There’s more than one way to skin a cat
I’m from quite a non-traditional background, as I graduated with a degree in animation, after which I got a job as a QA tester at a local games company. A few months in I realised I really enjoyed testing, and started to consider it as a career. I realised that I wanted to do something more challenging and technical than testing games, so I started to teach myself some HTML, CSS and JS, and applied to a range of software companies in the North East, including Scott Logic.
If you want to become a test engineer, you need to be curious and have a range of interests – curiosity about how things work, how people think, and how people react is essential to being a tester, and not being afraid to try new things. A keen interest in UX is also beneficial. Don’t be afraid to ask if you don’t know something. I am surrounded by incredibly smart people who are all willing to help. It’s a continuous learning process here and it’s the best way to learn.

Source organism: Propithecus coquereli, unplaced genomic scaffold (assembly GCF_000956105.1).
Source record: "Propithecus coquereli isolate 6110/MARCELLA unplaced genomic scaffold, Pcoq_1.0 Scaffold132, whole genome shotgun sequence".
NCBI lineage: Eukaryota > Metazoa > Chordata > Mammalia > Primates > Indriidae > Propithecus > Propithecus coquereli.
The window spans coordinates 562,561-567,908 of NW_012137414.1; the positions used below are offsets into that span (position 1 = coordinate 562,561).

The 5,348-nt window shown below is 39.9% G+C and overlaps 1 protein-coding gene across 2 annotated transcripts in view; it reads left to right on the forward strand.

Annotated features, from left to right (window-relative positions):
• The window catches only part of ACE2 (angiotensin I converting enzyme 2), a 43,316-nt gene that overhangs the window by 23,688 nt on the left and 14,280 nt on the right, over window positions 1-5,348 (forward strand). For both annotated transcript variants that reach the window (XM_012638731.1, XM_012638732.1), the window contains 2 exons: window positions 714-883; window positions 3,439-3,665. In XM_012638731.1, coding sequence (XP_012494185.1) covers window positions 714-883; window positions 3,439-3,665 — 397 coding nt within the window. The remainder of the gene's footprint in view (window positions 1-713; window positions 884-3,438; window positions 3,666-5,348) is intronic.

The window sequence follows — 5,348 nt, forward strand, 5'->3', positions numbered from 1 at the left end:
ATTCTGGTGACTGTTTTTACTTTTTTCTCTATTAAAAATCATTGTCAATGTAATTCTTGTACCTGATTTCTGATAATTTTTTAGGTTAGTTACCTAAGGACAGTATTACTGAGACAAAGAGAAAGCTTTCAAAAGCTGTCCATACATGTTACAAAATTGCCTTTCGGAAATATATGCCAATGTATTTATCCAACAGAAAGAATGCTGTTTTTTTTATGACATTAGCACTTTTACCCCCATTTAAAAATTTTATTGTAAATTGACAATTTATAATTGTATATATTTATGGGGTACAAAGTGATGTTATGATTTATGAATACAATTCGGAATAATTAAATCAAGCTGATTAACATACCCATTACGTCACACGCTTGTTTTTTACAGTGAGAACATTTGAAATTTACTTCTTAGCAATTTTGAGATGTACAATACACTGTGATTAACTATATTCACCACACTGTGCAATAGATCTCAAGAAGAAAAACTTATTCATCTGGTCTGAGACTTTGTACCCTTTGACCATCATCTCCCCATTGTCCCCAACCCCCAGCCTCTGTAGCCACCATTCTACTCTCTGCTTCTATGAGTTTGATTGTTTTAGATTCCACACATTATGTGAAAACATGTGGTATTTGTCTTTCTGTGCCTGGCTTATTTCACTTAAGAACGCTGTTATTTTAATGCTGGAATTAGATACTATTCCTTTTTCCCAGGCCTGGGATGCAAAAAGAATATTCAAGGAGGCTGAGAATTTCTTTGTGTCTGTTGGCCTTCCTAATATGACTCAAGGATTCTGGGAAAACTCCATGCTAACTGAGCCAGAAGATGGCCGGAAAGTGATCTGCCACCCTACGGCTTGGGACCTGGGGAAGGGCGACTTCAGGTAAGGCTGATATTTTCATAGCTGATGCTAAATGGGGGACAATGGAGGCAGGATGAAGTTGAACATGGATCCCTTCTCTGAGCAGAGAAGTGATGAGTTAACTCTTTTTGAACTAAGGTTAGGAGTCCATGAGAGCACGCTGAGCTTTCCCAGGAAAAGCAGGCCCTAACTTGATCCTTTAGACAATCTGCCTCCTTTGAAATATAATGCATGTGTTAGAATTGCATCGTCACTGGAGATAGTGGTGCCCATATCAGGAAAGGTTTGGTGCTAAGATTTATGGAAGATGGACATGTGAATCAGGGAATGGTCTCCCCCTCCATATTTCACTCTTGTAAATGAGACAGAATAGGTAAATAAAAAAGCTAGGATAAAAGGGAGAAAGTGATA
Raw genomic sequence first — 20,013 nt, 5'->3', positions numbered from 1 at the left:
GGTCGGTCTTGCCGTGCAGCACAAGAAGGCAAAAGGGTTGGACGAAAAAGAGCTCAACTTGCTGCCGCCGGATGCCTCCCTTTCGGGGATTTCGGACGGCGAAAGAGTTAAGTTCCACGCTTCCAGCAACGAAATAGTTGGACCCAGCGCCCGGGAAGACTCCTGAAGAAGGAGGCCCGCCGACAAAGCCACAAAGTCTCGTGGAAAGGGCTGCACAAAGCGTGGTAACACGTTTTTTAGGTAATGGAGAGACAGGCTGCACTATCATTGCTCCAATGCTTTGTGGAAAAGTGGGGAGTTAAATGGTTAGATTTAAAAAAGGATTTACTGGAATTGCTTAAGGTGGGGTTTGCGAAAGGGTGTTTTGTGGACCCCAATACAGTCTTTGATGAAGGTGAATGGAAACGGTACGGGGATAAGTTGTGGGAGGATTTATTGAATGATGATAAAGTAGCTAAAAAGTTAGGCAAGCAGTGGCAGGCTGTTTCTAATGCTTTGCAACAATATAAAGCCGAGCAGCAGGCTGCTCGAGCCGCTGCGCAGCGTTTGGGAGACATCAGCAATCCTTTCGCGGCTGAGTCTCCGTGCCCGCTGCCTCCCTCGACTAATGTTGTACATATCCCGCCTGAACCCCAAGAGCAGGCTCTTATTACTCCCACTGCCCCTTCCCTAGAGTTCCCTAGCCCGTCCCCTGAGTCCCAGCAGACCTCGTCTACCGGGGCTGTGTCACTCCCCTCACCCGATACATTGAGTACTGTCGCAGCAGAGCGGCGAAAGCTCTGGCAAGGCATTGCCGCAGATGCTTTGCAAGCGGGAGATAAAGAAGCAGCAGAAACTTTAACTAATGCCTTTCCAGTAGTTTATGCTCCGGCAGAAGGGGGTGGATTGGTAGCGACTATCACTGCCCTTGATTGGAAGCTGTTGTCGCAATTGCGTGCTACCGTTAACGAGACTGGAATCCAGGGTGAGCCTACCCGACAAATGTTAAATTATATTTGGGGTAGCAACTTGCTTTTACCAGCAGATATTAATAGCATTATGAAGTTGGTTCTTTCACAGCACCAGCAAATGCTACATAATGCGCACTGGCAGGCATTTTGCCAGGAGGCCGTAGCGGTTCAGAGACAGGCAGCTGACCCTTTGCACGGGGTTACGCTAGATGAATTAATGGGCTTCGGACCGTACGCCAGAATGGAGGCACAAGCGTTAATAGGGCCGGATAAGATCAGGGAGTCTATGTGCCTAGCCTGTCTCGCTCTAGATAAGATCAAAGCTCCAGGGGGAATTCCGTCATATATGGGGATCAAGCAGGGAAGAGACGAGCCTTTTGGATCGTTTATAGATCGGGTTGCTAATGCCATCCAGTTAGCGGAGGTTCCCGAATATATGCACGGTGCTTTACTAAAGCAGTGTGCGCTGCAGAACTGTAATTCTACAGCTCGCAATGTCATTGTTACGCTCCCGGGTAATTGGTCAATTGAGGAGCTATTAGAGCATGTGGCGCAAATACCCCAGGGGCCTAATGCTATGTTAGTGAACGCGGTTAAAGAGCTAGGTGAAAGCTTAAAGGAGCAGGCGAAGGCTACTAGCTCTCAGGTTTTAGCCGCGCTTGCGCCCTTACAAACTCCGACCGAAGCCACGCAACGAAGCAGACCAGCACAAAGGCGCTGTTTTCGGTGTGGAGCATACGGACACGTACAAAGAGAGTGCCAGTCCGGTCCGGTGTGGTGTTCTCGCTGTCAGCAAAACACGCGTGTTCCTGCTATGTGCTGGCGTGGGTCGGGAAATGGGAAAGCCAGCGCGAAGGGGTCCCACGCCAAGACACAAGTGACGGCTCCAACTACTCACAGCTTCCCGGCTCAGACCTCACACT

Keep your finger on the pulse
Keeping up to date with blogs such as James Bach, Gerald Weinberg and Cem Kaner helps keep things fresh and give you something to think about. Testing the same thing for a long time has the potential to become mind-numbing, so constantly refreshing your knowledge and thinking about things in different ways helps to combat this. I really enjoy Context-Driven testing, meaning that we find the best way of testing that fits the project and the team.
I’ve also enjoyed learning about the different aspects of power trading. It’s a part of life I hadn’t even considered before starting this project, and it’s different in many ways to financial trading. You are trading to benefit each other, and it’s not like you can keep a store of power somewhere – it’s constantly moving. There is a lot to learn, and new things crop up each Sprint, but it’s that constant cycle of learning and applying that learning that really keeps the project alive and interesting.
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